Last year, our intention was not to do the Jazz Fest for tourists because it was kind of difficult to go across the border from United States to Canada, but we did it mainly for Montrealers at the time.
I think people are just waiting to go back to normal life, with a lot of people singing, dancing, drinking and having fun, all together watching a concert.Laurent Saulnier, Montreal Jazz Festival
And it was important because we knew at that time that it was something that made the people feel good, feel better. Music is healing sometimes. And I think that the fact that we did this mini Jazz Fest in 2021 gave hope to everyone that maybe in 2022 there will be a real Jazz Fest. So here we are, almost three years after the last real Jazz Fest — in downtown Montreal, full capacity, without any restrictions and all that stuff.
Is there an overarching theme you want to achieve with the bands and artists you've booked for this year's festival? What can people expect?
It's maybe our largest edition. If you consider only the outdoor programming — each and every night at 9:30 p.m. on the big stage there's a kind of all-star programming. You will see people like Corinne Bailey Rae, Kamasi Washington, The Roots for the closing night; some local acts also. We also have a special night with the Jireh Gospel Choir on a Sunday night. For sure for gospel, there is no better night than a Sunday night. We have a blues stage. There are so many things to see and to hear.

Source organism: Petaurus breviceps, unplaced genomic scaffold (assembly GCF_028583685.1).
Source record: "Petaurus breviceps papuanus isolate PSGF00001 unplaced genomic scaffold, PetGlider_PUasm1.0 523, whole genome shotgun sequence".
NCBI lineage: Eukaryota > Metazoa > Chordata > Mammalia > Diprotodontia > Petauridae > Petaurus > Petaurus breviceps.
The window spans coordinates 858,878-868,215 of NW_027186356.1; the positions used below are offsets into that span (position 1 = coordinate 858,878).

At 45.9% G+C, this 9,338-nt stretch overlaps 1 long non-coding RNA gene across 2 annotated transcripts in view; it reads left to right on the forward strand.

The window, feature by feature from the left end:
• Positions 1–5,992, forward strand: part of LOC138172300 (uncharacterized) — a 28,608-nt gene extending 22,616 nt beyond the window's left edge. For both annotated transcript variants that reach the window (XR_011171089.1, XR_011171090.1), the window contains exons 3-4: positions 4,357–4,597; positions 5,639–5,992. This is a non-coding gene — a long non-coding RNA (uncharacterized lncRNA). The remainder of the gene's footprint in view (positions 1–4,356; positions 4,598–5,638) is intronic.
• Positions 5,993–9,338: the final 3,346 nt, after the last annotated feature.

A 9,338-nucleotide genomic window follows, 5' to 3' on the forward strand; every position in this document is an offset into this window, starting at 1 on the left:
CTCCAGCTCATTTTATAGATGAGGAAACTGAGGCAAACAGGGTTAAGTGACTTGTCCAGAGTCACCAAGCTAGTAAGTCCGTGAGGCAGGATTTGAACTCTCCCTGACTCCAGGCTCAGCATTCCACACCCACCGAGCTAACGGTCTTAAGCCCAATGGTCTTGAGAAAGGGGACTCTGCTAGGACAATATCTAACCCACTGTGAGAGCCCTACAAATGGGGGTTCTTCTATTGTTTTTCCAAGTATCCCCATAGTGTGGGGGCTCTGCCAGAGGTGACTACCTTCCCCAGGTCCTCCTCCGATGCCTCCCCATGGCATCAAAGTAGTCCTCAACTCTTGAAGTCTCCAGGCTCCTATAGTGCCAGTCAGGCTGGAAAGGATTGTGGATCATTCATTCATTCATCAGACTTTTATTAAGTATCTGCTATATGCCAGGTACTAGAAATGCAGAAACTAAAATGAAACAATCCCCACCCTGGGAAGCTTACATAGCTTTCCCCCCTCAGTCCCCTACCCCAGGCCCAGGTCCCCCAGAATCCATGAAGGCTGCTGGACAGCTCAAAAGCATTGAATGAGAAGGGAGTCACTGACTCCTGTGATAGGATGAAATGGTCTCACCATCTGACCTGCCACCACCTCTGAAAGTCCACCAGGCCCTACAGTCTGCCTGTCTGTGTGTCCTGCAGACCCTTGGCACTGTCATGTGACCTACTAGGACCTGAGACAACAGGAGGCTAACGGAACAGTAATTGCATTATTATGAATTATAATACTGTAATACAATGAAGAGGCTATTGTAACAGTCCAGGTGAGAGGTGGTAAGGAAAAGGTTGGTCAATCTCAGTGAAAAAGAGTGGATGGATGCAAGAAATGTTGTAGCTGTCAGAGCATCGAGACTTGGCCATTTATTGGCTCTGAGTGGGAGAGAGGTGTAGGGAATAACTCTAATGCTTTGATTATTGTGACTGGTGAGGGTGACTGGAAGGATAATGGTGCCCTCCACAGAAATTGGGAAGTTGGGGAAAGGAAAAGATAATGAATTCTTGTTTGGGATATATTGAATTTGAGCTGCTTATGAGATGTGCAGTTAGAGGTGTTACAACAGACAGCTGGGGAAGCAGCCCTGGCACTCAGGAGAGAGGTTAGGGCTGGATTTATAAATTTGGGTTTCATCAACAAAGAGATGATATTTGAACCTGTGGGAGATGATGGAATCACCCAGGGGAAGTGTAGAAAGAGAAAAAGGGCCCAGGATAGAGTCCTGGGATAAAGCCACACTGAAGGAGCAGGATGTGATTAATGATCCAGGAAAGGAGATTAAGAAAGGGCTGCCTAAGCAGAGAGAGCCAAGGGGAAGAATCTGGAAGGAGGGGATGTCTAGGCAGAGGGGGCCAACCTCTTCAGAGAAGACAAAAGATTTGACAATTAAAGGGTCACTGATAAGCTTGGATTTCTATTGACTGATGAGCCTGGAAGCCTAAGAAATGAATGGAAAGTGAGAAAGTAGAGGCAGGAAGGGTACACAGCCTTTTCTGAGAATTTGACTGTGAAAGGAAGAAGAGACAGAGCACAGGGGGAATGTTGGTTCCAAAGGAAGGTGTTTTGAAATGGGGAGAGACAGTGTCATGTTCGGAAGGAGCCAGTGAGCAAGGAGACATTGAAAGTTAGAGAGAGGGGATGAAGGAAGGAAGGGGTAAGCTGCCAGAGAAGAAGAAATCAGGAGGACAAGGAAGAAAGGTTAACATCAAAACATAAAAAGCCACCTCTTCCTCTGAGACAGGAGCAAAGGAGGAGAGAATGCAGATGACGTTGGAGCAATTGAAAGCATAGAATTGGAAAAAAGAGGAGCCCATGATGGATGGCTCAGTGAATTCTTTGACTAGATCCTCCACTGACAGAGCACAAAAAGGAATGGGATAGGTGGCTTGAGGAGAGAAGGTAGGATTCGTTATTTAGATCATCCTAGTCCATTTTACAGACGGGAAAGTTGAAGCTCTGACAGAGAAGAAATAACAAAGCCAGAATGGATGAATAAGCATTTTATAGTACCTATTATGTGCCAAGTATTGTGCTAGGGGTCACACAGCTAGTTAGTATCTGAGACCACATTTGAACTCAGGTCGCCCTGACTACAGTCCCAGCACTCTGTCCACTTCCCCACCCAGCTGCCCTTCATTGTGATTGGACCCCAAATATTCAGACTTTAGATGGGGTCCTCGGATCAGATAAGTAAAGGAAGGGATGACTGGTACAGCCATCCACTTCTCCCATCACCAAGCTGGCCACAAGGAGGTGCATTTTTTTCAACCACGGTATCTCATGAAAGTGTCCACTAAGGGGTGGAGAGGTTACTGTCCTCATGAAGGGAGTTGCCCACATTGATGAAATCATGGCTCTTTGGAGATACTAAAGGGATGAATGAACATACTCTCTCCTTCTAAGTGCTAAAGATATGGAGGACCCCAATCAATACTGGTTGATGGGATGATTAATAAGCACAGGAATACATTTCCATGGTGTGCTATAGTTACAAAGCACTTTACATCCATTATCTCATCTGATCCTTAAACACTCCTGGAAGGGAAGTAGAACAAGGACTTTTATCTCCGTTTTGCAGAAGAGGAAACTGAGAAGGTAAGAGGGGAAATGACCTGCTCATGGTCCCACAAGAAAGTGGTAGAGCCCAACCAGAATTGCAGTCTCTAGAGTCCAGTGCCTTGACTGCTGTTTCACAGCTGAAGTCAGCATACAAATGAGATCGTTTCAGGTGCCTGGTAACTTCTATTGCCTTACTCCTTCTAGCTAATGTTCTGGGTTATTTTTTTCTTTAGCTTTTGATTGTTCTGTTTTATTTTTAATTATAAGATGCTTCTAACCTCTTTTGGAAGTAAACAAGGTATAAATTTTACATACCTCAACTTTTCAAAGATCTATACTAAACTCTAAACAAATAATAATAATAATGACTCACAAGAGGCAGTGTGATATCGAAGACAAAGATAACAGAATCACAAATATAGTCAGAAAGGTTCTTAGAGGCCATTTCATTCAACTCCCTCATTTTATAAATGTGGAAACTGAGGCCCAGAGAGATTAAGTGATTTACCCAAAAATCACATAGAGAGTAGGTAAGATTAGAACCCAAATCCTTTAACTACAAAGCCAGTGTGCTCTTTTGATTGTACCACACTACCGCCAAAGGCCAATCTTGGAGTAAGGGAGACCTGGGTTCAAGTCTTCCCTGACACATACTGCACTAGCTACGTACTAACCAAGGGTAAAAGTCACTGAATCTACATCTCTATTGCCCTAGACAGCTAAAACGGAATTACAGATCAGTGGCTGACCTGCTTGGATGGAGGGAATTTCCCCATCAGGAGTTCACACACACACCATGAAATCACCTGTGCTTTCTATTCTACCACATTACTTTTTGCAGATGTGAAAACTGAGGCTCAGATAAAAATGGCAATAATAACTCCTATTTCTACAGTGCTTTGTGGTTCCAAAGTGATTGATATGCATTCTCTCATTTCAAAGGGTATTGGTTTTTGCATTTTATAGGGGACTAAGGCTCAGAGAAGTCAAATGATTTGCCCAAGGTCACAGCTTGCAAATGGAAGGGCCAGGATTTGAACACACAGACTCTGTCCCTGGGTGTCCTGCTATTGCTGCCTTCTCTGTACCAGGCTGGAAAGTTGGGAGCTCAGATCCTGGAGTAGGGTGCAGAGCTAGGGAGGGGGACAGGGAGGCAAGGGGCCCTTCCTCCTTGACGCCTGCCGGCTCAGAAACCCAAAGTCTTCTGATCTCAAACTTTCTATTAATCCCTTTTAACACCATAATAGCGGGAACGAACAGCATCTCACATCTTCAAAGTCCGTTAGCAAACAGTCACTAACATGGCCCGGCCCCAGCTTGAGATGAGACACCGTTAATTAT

You've been booking acts with the festival since 1999, but this is your last year before you leave to jump over to the management side of the music business. How has the festival changed over your time here?
I remember when I first started 23 years ago, we were waiting for confirmations by fax. Just by saying the word fax we can measure how the world changed over the years.
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The festival itself didn't change a lot. What I mean is, it's still a very jazz festival. Jazz is always the center of our attention. But in the meantime, during the years, the festival opened to different kinds of music that was kind of influenced by jazz or music that influences Jazz. Take hip-hop, for example. Without jazz, there wouldn't be hip-hop. So we integrated more and more hip-hop during the years. Same thing with with soul and with R&B, you know, music like that, that is really influenced by jazz.
What do you hope for the future of the Jazz Fest now that you're leaving?
I think it's important to to let the younger people go with the Jazz Fest and make the Jazz Fest what they want to do with this festival. I think that the tradition — the heritage is very important — but I think also that we don't know what the future will bring to the music business in general. And I think it's up to them right now to do the best that they can with this famous jazz festival.
Have questions, comments or tips? Send us a message or get in touch with Grace Benninghoff @gbenninghoff1.